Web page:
Flash units have several menu choices and there is one that is particularly important to understand and become familiar with - the rear curtain sync. The rear curtain sync choice appears on flash units that are a part of the camera or on flash units that are attached to the hot shoe on the top of the camera.
As you scroll through the flash menu you will see the normal flash mode, which is indicated by a lightning bolt. Then there is red eye, slow flash and finally Rear. The key difference between the regular flash setting and the Rear Curtain Sync setting is the timing or when the flash fires. With the regular flash setting the flash goes off as soon as the shutter button is pressed and the shutter opens. With the rear curtain sync selection the flash goes off when the shutter closes - at the end of the exposure. This timing difference creates very different images in some situations.
Generally the regular flash setting is used for anything that is moving or might move, such as wildlife or people - times when you want to freeze the action or where you are not worried about illuminating the background beyond the reach of the flash--usually 6-12 feet.
Rear curtain sync should be used when you are shooting a scene where you want to gather the ambient light and incorporate the flash to illuminate the foreground. Use rear curtain sync for dark interior shots where the exposure is slower due to a high aperture (f/14-f/16) and a low ISO setting.
When you use rear curtain sync the shutter opens and while it remains open the images sensor collects ambient light and then, as the shutter closes, the flash fires and illuminates the foreground.
Example 1: Carmel Mission, California...
The top image above was taken using the regular flash and the bottom using rear curtain sync. In the second image the exposure time was 1.5 seconds, which means that during the second and a half that the shutter was open, the image sensor was processing the image without a flash. Then, as the shutter closed, the flash fired and illuminated the foreground. The important difference is how the information behind the doorway comes to life in the second image, whereas it is just dark in the first image. This is the benefit of using the Rear Curtain Sync setting on the flash unit.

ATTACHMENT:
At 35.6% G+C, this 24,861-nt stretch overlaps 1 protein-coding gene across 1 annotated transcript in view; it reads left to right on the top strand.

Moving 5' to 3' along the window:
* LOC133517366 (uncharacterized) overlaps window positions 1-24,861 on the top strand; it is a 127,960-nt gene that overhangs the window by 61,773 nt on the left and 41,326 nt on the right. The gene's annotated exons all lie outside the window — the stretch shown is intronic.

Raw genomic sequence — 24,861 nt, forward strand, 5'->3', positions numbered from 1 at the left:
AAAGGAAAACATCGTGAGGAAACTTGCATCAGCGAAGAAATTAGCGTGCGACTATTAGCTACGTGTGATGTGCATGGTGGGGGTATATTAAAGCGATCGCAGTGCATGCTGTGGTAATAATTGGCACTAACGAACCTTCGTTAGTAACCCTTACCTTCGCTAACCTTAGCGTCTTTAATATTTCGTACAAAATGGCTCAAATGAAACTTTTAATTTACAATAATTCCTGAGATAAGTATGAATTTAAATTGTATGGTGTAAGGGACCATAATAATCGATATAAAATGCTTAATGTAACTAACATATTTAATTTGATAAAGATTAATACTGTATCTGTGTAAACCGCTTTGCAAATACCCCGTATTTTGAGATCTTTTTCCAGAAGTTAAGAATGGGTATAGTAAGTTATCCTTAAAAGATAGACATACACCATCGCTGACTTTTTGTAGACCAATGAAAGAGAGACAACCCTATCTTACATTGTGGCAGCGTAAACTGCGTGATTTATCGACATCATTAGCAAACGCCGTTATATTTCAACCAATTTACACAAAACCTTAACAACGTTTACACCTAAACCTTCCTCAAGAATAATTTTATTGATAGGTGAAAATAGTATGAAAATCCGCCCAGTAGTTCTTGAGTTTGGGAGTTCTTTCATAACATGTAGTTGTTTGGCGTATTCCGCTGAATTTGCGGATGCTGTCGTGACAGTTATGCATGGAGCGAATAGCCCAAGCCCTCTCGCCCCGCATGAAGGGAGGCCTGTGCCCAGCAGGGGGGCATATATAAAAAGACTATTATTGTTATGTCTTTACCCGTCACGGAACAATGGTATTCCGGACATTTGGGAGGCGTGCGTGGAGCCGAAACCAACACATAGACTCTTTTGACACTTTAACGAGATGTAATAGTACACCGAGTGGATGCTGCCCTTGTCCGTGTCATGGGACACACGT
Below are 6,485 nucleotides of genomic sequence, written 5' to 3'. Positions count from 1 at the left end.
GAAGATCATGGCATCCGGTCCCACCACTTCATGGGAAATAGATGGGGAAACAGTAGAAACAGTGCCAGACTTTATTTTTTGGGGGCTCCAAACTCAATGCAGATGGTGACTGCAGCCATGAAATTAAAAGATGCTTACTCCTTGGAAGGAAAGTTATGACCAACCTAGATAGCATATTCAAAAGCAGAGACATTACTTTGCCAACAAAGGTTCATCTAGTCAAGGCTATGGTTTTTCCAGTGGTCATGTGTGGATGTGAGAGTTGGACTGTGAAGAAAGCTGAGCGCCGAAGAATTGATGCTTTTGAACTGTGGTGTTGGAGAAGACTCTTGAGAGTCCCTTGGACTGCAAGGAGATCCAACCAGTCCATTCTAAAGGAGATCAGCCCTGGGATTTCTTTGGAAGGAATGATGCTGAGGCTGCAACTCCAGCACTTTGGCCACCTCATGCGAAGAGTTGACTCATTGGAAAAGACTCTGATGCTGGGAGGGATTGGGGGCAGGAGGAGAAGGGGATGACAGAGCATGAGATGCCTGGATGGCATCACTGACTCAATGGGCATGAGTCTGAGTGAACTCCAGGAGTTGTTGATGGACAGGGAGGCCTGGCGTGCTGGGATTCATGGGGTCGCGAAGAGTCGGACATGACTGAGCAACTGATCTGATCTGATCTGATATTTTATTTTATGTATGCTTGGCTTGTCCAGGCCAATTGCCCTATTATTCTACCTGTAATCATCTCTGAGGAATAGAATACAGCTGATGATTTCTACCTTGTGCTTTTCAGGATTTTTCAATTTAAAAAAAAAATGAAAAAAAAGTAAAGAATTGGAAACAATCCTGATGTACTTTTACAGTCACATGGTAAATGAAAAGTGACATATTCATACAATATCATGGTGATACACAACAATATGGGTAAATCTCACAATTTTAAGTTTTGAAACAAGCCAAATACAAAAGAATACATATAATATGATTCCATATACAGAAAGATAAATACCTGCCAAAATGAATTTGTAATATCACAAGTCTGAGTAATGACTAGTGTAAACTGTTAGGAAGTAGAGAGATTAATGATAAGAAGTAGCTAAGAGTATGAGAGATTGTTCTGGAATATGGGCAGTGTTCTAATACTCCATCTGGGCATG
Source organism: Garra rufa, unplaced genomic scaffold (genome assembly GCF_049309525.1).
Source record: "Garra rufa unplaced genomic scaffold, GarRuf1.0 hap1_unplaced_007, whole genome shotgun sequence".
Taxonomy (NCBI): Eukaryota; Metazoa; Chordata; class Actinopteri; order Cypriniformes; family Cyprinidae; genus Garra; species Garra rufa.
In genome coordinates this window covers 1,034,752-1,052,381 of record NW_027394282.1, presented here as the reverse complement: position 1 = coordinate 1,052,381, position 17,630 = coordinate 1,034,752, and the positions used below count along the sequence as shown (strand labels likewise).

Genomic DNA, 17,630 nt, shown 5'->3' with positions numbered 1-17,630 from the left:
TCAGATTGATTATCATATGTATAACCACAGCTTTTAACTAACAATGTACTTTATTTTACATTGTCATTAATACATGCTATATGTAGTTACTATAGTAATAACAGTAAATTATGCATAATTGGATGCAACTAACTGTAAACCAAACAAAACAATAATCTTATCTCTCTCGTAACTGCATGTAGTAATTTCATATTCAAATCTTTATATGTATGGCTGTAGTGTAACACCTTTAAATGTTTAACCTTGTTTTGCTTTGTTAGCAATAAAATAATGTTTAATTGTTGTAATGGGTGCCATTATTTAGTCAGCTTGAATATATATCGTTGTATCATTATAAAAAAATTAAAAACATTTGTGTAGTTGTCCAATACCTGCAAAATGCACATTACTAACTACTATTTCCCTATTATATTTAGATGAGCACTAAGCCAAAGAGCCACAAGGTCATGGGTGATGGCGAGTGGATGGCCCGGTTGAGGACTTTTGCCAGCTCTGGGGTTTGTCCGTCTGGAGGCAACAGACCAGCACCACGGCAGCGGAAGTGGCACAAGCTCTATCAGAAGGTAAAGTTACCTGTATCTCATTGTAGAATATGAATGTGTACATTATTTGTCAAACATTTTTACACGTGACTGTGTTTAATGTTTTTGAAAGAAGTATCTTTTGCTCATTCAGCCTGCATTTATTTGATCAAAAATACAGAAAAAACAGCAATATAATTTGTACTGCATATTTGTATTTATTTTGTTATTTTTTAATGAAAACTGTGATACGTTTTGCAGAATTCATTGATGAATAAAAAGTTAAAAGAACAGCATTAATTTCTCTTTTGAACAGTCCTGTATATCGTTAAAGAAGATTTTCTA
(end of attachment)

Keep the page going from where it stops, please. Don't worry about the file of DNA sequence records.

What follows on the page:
I see that the blue behind the santos is more saturated in the first image, but that is because the sun came out and was shining through a window to the left. You can see the sunlight creating shadows and washing out some of the color.
Now look at two more images that were taken in the same manner:
Example 2: Copper Font at Carmel Mission...
In these photographs (above) of the copper font, the one at top was taken using a regular flash and the one on the bottom was taken using rear curtain sync. Shooting in regular flash mode uses a much faster shutter speed - in this case, 1/15 second. Shooting in rear curtain sync slows the shutter speed and allows the ambient light to be collected, which gives the background detail. The image sensor is collecting all the background information and then the flash goes off at the end of the exposure, lighting up the foreground.
When using rear curtain sync it is a good idea to shoot in the aperture priority mode at an aperture of f/11-f/16 to ensure that the information in the background is also in focus. Shooting at a narrow aperture will also create a slower shutter speed, allowing more time for the background to register on the image sensor.
Rear curtain sync works well in static images where there is background information that is important to the image.
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